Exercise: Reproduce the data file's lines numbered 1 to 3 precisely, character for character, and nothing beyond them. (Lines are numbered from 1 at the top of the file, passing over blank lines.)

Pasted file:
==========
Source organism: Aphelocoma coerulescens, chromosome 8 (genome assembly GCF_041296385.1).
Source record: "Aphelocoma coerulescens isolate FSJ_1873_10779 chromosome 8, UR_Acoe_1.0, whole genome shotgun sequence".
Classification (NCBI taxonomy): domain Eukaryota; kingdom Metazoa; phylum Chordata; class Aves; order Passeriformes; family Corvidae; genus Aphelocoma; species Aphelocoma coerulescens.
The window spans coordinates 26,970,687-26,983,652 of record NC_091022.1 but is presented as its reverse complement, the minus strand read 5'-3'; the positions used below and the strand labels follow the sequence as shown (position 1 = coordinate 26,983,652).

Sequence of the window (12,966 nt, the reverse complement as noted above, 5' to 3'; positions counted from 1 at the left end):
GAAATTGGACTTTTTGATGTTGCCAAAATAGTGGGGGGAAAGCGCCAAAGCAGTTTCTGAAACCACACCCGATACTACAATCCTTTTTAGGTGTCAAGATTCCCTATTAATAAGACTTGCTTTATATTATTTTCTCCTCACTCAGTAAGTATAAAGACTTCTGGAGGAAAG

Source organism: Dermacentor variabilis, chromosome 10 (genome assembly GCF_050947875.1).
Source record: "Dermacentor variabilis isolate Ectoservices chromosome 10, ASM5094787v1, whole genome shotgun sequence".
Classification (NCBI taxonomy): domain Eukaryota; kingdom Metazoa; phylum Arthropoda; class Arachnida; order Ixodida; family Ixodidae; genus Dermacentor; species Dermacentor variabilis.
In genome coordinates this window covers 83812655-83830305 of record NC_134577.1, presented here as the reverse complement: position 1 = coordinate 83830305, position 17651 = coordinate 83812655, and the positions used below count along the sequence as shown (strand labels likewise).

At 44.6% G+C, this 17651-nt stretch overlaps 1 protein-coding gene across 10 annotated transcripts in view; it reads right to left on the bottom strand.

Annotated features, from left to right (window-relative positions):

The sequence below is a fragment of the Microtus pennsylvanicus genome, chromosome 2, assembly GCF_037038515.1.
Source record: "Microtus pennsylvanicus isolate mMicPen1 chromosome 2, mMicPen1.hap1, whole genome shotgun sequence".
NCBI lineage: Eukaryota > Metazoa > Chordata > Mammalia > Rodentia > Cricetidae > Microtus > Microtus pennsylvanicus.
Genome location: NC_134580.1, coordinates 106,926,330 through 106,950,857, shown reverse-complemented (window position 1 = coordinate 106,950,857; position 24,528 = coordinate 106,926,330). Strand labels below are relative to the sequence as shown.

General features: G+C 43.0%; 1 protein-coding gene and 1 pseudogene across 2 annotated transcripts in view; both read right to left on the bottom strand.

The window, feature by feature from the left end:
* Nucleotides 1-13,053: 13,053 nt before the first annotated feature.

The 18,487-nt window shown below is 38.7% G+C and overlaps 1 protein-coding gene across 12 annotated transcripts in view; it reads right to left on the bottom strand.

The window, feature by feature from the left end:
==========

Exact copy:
Source organism: Aphelocoma coerulescens, chromosome 8 (genome assembly GCF_041296385.1).
Source record: "Aphelocoma coerulescens isolate FSJ_1873_10779 chromosome 8, UR_Acoe_1.0, whole genome shotgun sequence".
Classification (NCBI taxonomy): domain Eukaryota; kingdom Metazoa; phylum Chordata; class Aves; order Passeriformes; family Corvidae; genus Aphelocoma; species Aphelocoma coerulescens.